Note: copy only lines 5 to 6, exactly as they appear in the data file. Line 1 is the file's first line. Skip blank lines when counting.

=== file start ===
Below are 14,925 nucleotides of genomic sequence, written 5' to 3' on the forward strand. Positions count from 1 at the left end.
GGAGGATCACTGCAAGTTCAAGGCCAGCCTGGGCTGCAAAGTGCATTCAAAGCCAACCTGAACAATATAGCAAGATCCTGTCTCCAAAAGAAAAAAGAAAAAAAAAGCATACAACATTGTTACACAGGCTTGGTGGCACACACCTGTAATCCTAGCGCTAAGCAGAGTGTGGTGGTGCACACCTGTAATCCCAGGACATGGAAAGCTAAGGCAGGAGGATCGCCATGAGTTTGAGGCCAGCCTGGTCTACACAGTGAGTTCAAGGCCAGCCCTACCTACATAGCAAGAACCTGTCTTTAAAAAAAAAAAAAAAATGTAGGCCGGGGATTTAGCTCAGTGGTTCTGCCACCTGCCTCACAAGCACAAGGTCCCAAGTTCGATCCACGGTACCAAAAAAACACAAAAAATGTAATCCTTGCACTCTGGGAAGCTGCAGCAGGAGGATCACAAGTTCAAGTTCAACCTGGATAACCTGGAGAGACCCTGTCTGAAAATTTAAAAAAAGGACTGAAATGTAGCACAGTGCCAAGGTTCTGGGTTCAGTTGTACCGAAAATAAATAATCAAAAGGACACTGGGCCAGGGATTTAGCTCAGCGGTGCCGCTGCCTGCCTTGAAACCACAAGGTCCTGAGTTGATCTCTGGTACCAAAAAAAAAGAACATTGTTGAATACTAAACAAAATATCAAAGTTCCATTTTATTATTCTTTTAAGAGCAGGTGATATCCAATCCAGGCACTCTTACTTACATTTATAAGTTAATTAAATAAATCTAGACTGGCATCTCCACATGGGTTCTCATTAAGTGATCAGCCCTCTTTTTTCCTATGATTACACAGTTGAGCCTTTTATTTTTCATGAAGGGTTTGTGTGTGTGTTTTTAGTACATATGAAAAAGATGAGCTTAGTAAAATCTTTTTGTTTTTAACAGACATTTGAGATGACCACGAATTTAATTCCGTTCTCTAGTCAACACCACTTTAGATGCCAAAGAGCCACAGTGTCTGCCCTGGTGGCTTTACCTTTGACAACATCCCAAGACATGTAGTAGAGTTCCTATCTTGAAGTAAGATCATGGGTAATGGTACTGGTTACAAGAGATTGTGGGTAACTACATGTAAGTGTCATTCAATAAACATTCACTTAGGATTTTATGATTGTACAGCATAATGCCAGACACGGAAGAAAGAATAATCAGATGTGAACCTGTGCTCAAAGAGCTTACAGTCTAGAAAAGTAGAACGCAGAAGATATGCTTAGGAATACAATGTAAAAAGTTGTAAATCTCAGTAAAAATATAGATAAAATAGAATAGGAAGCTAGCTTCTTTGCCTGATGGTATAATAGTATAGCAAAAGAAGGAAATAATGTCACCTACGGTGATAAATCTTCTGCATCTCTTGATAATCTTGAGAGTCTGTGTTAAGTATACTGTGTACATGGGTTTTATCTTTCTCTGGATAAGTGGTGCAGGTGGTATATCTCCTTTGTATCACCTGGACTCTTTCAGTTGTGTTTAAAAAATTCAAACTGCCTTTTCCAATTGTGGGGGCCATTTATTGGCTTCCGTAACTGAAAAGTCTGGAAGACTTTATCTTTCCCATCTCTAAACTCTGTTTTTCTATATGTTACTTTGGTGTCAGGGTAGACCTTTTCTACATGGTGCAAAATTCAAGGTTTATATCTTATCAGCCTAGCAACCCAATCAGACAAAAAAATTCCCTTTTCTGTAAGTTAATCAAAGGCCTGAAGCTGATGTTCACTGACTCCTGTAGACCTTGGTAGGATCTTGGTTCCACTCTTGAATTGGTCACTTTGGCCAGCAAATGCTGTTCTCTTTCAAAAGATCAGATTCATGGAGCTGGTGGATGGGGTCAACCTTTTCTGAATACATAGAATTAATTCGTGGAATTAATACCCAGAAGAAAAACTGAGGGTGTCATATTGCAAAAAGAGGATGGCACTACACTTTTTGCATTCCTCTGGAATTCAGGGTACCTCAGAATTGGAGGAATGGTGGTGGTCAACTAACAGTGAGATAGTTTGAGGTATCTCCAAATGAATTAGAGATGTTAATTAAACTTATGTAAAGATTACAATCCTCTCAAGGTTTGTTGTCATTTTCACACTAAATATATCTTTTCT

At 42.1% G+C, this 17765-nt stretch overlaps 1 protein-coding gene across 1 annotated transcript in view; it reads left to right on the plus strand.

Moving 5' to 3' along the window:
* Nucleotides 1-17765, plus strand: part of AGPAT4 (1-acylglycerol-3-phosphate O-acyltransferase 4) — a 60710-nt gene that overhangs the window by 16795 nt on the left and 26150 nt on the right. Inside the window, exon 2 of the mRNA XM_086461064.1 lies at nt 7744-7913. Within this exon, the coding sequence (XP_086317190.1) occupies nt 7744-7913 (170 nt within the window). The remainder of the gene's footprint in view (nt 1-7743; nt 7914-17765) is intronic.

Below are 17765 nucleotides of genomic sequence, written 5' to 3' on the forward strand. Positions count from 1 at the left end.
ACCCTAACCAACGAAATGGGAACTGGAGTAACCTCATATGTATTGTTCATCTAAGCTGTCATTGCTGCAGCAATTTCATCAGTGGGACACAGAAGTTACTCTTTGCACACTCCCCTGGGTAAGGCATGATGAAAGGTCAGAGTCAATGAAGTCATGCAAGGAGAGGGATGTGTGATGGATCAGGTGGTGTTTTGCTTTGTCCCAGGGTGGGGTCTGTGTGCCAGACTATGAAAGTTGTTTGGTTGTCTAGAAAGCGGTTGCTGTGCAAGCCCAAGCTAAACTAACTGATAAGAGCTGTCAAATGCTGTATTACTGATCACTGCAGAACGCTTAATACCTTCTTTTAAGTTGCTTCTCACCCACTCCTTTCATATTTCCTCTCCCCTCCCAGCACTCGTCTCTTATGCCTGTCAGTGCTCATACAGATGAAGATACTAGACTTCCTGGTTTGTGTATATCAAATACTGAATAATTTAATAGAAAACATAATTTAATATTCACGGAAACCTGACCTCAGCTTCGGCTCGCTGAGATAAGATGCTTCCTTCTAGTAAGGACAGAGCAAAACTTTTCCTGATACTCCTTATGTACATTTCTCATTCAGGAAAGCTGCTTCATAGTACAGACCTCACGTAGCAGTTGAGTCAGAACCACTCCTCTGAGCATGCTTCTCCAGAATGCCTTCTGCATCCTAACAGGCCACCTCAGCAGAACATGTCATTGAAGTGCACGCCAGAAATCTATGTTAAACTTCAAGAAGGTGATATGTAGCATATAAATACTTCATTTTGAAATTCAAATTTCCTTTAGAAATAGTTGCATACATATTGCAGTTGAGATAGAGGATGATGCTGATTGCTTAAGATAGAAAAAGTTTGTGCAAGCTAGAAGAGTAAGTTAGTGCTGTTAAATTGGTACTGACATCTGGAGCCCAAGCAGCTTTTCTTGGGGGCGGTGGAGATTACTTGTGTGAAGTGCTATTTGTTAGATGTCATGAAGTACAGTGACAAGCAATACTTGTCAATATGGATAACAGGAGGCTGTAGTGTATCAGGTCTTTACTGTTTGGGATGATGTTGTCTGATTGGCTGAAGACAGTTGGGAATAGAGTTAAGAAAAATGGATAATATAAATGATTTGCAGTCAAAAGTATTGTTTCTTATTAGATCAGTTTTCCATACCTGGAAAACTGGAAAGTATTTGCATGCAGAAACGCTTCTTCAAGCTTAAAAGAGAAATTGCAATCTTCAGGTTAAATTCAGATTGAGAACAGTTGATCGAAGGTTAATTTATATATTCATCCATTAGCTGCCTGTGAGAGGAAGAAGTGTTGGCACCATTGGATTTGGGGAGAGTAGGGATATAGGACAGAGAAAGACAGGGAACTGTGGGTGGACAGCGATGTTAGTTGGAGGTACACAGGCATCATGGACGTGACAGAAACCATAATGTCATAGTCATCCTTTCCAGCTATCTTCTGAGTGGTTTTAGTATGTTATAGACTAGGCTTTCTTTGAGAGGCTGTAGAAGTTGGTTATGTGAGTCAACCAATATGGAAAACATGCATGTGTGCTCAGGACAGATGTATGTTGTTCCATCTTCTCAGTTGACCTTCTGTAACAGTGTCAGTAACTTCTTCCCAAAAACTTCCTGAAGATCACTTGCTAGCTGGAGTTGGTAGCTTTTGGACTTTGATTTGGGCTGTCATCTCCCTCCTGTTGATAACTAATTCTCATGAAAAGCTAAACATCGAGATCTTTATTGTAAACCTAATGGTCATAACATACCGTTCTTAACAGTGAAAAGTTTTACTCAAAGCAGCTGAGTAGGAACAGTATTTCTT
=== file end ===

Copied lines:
* Nucleotides 1-17765, plus strand: part of AGPAT4 (1-acylglycerol-3-phosphate O-acyltransferase 4) — a 60710-nt gene that overhangs the window by 16795 nt on the left and 26150 nt on the right. Inside the window, exon 2 of the mRNA XM_086461064.1 lies at nt 7744-7913. Within this exon, the coding sequence (XP_086317190.1) occupies nt 7744-7913 (170 nt within the window). The remainder of the gene's footprint in view (nt 1-7743; nt 7914-17765) is intronic.

Below are 17765 nucleotides of genomic sequence, written 5' to 3' on the forward strand. Positions count from 1 at the left end.